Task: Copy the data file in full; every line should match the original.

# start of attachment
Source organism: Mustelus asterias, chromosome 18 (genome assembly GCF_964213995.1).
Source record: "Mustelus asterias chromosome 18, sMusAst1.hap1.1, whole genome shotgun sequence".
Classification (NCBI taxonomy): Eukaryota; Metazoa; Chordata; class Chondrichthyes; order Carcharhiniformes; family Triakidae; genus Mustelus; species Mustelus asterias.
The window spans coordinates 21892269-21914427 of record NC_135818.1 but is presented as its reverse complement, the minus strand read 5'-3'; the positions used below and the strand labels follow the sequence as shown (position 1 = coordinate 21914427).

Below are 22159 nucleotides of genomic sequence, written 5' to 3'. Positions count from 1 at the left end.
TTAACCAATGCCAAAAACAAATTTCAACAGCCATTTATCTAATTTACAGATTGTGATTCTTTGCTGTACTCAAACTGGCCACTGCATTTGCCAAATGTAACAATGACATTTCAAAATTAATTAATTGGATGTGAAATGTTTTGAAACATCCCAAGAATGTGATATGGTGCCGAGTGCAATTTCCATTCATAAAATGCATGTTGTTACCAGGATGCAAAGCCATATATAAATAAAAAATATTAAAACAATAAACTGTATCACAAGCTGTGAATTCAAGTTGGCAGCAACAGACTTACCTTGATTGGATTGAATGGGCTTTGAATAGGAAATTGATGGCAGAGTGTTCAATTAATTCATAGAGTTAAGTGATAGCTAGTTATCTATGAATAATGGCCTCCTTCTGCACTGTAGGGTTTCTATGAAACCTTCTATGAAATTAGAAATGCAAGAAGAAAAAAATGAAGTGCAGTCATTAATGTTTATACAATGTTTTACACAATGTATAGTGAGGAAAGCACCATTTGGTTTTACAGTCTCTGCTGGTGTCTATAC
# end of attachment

Source organism: Mustelus asterias, chromosome 18 (genome assembly GCF_964213995.1).
Source record: "Mustelus asterias chromosome 18, sMusAst1.hap1.1, whole genome shotgun sequence".
Classification (NCBI taxonomy): Eukaryota; Metazoa; Chordata; class Chondrichthyes; order Carcharhiniformes; family Triakidae; genus Mustelus; species Mustelus asterias.
The window spans coordinates 21892269-21914427 of record NC_135818.1 but is presented as its reverse complement, the minus strand read 5'-3'; the positions used below and the strand labels follow the sequence as shown (position 1 = coordinate 21914427).

Below are 22159 nucleotides of genomic sequence, written 5' to 3'. Positions count from 1 at the left end.
TTAACCAATGCCAAAAACAAATTTCAACAGCCATTTATCTAATTTACAGATTGTGATTCTTTGCTGTACTCAAACTGGCCACTGCATTTGCCAAATGTAACAATGACATTTCAAAATTAATTAATTGGATGTGAAATGTTTTGAAACATCCCAAGAATGTGATATGGTGCCGAGTGCAATTTCCATTCATAAAATGCATGTTGTTACCAGGATGCAAAGCCATATATAAATAAAAAATATTAAAACAATAAACTGTATCACAAGCTGTGAATTCAAGTTGGCAGCAACAGACTTACCTTGATTGGATTGAATGGGCTTTGAATAGGAAATTGATGGCAGAGTGTTCAATTAATTCATAGAGTTAAGTGATAGCTAGTTATCTATGAATAATGGCCTCCTTCTGCACTGTAGGGTTTCTATGAAACCTTCTATGAAATTAGAAATGCAAGAAGAAAAAAATGAAGTGCAGTCATTAATGTTTATACAATGTTTTACACAATGTATAGTGAGGAAAGCACCATTTGGTTTTACAGTCTCTGCTGGTGTCTATAC